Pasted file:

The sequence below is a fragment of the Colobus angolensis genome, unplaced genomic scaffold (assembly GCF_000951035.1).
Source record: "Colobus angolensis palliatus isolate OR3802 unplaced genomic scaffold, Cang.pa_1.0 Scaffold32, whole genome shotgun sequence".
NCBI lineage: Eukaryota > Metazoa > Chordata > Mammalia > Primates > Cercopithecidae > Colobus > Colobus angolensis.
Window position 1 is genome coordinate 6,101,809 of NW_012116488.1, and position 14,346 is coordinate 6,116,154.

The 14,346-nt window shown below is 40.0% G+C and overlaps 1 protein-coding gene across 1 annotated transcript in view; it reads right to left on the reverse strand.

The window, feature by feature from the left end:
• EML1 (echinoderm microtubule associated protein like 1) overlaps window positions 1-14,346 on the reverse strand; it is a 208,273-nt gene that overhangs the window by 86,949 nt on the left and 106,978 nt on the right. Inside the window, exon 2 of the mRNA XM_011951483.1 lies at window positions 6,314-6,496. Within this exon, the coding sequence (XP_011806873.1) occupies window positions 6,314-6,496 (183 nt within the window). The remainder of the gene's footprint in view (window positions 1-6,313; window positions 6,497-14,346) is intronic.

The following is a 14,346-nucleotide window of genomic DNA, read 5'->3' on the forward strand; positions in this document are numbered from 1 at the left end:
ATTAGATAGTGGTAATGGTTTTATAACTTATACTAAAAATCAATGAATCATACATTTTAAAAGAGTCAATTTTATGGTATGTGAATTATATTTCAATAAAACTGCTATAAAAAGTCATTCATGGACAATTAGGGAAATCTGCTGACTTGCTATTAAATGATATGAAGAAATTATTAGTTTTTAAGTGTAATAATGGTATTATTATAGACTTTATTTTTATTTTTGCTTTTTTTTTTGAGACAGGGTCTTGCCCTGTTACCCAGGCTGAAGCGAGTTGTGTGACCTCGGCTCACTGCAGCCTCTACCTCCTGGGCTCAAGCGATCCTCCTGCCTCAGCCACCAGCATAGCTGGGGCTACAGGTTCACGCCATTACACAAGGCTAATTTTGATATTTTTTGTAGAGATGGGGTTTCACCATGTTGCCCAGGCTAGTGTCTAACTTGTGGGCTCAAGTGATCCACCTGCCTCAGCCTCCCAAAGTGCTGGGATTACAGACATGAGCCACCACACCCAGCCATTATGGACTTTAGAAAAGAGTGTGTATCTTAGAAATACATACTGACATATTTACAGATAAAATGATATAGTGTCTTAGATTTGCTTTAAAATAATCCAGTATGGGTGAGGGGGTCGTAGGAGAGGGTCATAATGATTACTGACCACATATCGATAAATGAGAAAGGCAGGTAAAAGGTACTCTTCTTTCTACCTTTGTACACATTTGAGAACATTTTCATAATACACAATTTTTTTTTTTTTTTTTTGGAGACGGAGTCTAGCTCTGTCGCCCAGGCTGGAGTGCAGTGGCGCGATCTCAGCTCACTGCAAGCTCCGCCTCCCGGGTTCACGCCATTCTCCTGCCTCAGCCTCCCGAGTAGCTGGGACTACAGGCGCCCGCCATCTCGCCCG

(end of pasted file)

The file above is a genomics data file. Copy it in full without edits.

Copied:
The sequence below is a fragment of the Colobus angolensis genome, unplaced genomic scaffold (assembly GCF_000951035.1).
Source record: "Colobus angolensis palliatus isolate OR3802 unplaced genomic scaffold, Cang.pa_1.0 Scaffold32, whole genome shotgun sequence".
NCBI lineage: Eukaryota > Metazoa > Chordata > Mammalia > Primates > Cercopithecidae > Colobus > Colobus angolensis.
Window position 1 is genome coordinate 6,101,809 of NW_012116488.1, and position 14,346 is coordinate 6,116,154.

The 14,346-nt window shown below is 40.0% G+C and overlaps 1 protein-coding gene across 1 annotated transcript in view; it reads right to left on the reverse strand.

The window, feature by feature from the left end:
• EML1 (echinoderm microtubule associated protein like 1) overlaps window positions 1-14,346 on the reverse strand; it is a 208,273-nt gene that overhangs the window by 86,949 nt on the left and 106,978 nt on the right. Inside the window, exon 2 of the mRNA XM_011951483.1 lies at window positions 6,314-6,496. Within this exon, the coding sequence (XP_011806873.1) occupies window positions 6,314-6,496 (183 nt within the window). The remainder of the gene's footprint in view (window positions 1-6,313; window positions 6,497-14,346) is intronic.

The following is a 14,346-nucleotide window of genomic DNA, read 5'->3' on the forward strand; positions in this document are numbered from 1 at the left end:
ATTAGATAGTGGTAATGGTTTTATAACTTATACTAAAAATCAATGAATCATACATTTTAAAAGAGTCAATTTTATGGTATGTGAATTATATTTCAATAAAACTGCTATAAAAAGTCATTCATGGACAATTAGGGAAATCTGCTGACTTGCTATTAAATGATATGAAGAAATTATTAGTTTTTAAGTGTAATAATGGTATTATTATAGACTTTATTTTTATTTTTGCTTTTTTTTTTGAGACAGGGTCTTGCCCTGTTACCCAGGCTGAAGCGAGTTGTGTGACCTCGGCTCACTGCAGCCTCTACCTCCTGGGCTCAAGCGATCCTCCTGCCTCAGCCACCAGCATAGCTGGGGCTACAGGTTCACGCCATTACACAAGGCTAATTTTGATATTTTTTGTAGAGATGGGGTTTCACCATGTTGCCCAGGCTAGTGTCTAACTTGTGGGCTCAAGTGATCCACCTGCCTCAGCCTCCCAAAGTGCTGGGATTACAGACATGAGCCACCACACCCAGCCATTATGGACTTTAGAAAAGAGTGTGTATCTTAGAAATACATACTGACATATTTACAGATAAAATGATATAGTGTCTTAGATTTGCTTTAAAATAATCCAGTATGGGTGAGGGGGTCGTAGGAGAGGGTCATAATGATTACTGACCACATATCGATAAATGAGAAAGGCAGGTAAAAGGTACTCTTCTTTCTACCTTTGTACACATTTGAGAACATTTTCATAATACACAATTTTTTTTTTTTTTTTTTGGAGACGGAGTCTAGCTCTGTCGCCCAGGCTGGAGTGCAGTGGCGCGATCTCAGCTCACTGCAAGCTCCGCCTCCCGGGTTCACGCCATTCTCCTGCCTCAGCCTCCCGAGTAGCTGGGACTACAGGCGCCCGCCATCTCGCCCG